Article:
The Art of War, by Sun Tzu4The answer was again in the affirmative, so arrangements were made to bring 180 ladies out of the Palace.Sun Tzu divided them into two companies, and placed one of the King's favorite concubines at the head ofeach. He then bade them all take spears in their hands, and addressed them thus: "I presume you know thedifference between front and back, right hand and left hand?"The girls replied: Yes.Sun Tzu went on: "When I say "Eyes front," you must look straight ahead. When I say "Left turn," you mustface towards your left hand. When I say "Right turn," you must face towards your right hand. When I say"About turn," you must face right round towards your back."Again the girls assented. The words of command having been thus explained, he set up the halberds andbattle-axes in order to begin the drill. Then, to the sound of drums, he gave the order "Right turn." But thegirls only burst out laughing. Sun Tzu said: "If words of command are not clear and distinct, if orders are notthoroughly understood, then the general is to blame."So he started drilling them again, and this time gave the order "Left turn," whereupon the girls once moreburst into fits of laughter. Sun Tzu: "If words of command are not clear and distinct, if orders are notthoroughly understood, the general is to blame. But if his orders ARE clear, and the soldiers neverthelessdisobey, then it is the fault of their officers."So saying, he ordered the leaders of the two companies to be beheaded. Now the king of Wu was watching thescene from the top of a raised pavilion; and when he saw that his favorite concubines were about to beexecuted, he was greatly alarmed and hurriedly sent down the following message: "We are now quite satisfiedas to our general's ability to handle troops. If We are bereft of these two concubines, our meat and drink willlose their savor. It is our wish that they shall not be beheaded."Sun Tzu replied: "Having once received His Majesty's commission to be the general of his forces, there arecertain commands of His Majesty which, acting in that capacity, I am unable to accept."Accordingly, he had the two leaders beheaded, and straightway installed the pair next in order as leaders intheir place. When this had been done, the drum was sounded for the drill once more; and the girls wentthrough all the evolutions, turning to the right or to the left, marching ahead or wheeling back, kneeling orstanding, with perfect accuracy and precision, not venturing to utter a sound. Then Sun Tzu sent a messengerto the King saying: "Your soldiers, Sire, are now properly drilled and disciplined, and ready for your majesty'sinspection. They can be put to any use that their sovereign may desire; bid them go through fire and water,and they will not disobey."But the King replied: "Let our general cease drilling and return to camp. As for us, We have no wish to comedown and inspect the troops."Thereupon Sun Tzu said: "The King is only fond of words, and cannot translate them into deeds."After that, Ho Lu saw that Sun Tzu was one who knew how to handle an army, and finally appointed himgeneral. In the west, he defeated the Ch u State and forced his way into Ying, the capital; to the north he putfear into the States of Ch i and Chin, and spread his fame abroad amongst the feudal princes. And Sun Tzushared in the might of the King.About Sun Tzu himself this is all that Ssu-ma Ch ien has to tell us in this chapter. But he proceeds to give abiography of his descendant, Sun Pin, born about a hundred years after his famous ancestor's death, and alsothe outstanding military genius of his time. The historian speaks of him too as Sun Tzu, and in his preface weread: "Sun Tzu had his feet cut off and yet continued to discuss the art of war." [3] It seems likely, then, that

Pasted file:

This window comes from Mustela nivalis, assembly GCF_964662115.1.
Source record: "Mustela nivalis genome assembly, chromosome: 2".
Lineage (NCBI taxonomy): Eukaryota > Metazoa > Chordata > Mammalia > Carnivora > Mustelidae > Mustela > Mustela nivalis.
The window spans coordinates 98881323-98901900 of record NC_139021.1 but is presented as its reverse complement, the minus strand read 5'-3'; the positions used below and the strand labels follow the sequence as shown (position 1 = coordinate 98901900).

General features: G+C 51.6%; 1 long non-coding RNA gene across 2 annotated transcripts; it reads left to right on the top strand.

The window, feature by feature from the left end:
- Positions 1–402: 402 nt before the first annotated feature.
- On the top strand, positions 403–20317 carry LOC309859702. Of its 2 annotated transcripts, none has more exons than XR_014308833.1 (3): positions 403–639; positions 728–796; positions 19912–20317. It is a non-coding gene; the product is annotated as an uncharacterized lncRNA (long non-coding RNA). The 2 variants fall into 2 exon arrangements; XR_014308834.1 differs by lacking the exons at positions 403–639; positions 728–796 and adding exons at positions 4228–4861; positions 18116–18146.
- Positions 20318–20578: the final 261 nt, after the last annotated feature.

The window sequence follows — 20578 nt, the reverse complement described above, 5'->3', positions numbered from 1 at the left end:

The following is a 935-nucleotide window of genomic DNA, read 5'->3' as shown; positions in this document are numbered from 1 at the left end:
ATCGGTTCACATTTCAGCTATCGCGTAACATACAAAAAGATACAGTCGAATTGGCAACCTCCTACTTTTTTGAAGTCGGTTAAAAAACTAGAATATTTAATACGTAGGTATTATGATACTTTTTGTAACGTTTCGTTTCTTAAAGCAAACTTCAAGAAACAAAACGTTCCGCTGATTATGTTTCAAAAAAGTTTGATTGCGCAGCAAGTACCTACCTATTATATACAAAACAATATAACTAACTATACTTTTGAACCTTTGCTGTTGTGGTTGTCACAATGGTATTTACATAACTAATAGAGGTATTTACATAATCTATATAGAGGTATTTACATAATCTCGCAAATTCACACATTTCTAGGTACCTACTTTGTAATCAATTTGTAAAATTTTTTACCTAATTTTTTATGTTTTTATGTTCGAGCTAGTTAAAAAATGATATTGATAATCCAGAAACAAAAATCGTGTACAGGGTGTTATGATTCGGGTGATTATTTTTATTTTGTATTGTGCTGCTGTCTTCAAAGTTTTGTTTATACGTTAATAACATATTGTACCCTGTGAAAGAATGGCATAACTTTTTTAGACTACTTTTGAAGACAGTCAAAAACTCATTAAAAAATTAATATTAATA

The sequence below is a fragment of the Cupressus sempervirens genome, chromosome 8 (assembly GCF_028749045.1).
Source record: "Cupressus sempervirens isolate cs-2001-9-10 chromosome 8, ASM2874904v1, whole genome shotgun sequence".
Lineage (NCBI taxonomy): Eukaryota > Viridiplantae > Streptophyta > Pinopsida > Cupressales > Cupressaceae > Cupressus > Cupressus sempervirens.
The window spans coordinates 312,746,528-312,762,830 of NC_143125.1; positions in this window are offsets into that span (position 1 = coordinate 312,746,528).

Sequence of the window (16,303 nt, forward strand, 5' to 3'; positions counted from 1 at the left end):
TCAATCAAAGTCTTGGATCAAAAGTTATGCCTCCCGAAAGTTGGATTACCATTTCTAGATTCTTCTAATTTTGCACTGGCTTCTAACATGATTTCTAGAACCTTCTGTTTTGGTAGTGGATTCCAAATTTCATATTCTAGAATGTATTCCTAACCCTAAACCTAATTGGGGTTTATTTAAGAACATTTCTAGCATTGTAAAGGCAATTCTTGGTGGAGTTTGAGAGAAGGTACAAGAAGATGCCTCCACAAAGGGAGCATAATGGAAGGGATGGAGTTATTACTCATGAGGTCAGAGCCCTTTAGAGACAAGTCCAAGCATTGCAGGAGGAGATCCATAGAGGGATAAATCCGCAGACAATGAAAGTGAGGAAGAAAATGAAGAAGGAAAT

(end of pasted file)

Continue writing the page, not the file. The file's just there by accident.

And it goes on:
The Art of War, by Sun Tzu5"Pin" was a nickname bestowed on him after his mutilation, unless the story was invented in order to accountfor the name. The crowning incident of his career, the crushing defeat of his treacherous rival P ang Chuan,will be found briefly related in Chapter V. ss. 19, note.To return to the elder Sun Tzu. He is mentioned in two other passages of the SHIH CHI: -In the third year of his reign [512 B.C.] Ho Lu, king of Wu, took the field with Tzu-hsu [i.e. Wu Yuan] and PoP ei, and attacked Ch u. He captured the town of Shu and slew the two prince's sons who had formerly beengenerals of Wu. He was then meditating a descent on Ying [the capital]; but the general Sun Wu said: "Thearmy is exhausted. It is not yet possible. We must wait". [After further successful fighting,] "in the ninthyear [506 B.C.], King Ho Lu addressed Wu Tzu-hsu and Sun Wu, saying: "Formerly, you declared that it wasnot yet possible for us to enter Ying. Is the time ripe now?" The two men replied: "Ch u's general Tzu-ch ang,[4] is grasping and covetous, and the princes of T ang and Ts ai both have a grudge against him. If YourMajesty has resolved to make a grand attack, you must win over T ang and Ts ai, and then you may succeed."Ho Lu followed this advice, [beat Ch u in five pitched battles and marched into Ying.] [5]This is the latest date at which anything is recorded of Sun Wu. He does not appear to have survived hispatron, who died from the effects of a wound in 496.In another chapter there occurs this passage: [6]From this time onward, a number of famous soldiers arose, one after the other: Kao-fan, [7] who wasemployed by the Chin State; Wang-tzu, [8] in the service of Ch i; and Sun Wu, in the service of Wu. Thesemen developed and threw light upon the principles of war.It is obvious enough that Ssu-ma Ch ien at least had no doubt about the reality of Sun Wu as an historicalpersonage; and with one exception, to be noticed presently, he is by far the most important authority on theperiod in question. It will not be necessary, therefore, to say much of such a work as the WU YUEH CH UNCH IU, which is supposed to have been written by Chao Yeh of the 1st century A.D. The attribution issomewhat doubtful; but even if it were otherwise, his account would be of little value, based as it is on theSHIH CHI and expanded with romantic details. The story of Sun Tzu will be found, for what it is worth, inchapter 2. The only new points in it worth noting are: (1) Sun Tzu was first recommended to Ho Lu by WuTzu-hsu. (2) He is called a native of Wu. (3) He had previously lived a retired life, and his contemporarieswere unaware of his ability.The following passage occurs in the Huai-nan Tzu: "When sovereign and ministers show perversity of mind,it is impossible even for a Sun Tzu to encounter the foe." Assuming that this work is genuine (and hitherto nodoubt has been cast upon it), we have here the earliest direct reference for Sun Tzu, for Huai-nan Tzu died in122 B.C., many years before the SHIH CHI was given to the world.Liu Hsiang (80-9 B.C.) says: "The reason why Sun Tzu at the head of 30,000 men beat Ch u with 200,000 isthat the latter were undisciplined."Teng Ming-shih informs us that the surname "Sun" was bestowed on Sun Wu's grandfather by Duke Ching ofCh i [547-490 B.C.]. Sun Wu's father Sun P ing, rose to be a Minister of State in Ch i, and Sun Wu himself,whose style was Ch ang-ch ing, fled to Wu on account of the rebellion which was being fomented by thekindred of T ien Pao. He had three sons, of whom the second, named Ming, was the father of Sun Pin.According to this account then, Pin was the grandson of Wu, which, considering that Sun Pin's victory overWei was gained in 341 B.C., may be dismissed as chronological impossible. Whence these data were obtainedby Teng Ming-shih I do not know, but of course no reliance whatever can be placed in them.An interesting document which has survived from the close of the Han period is the short preface written by

The Art of War, by Sun Tzu6the Great Ts ao Ts ao, or Wei Wu Ti, for his edition of Sun Tzu. I shall give it in full: -I have heard that the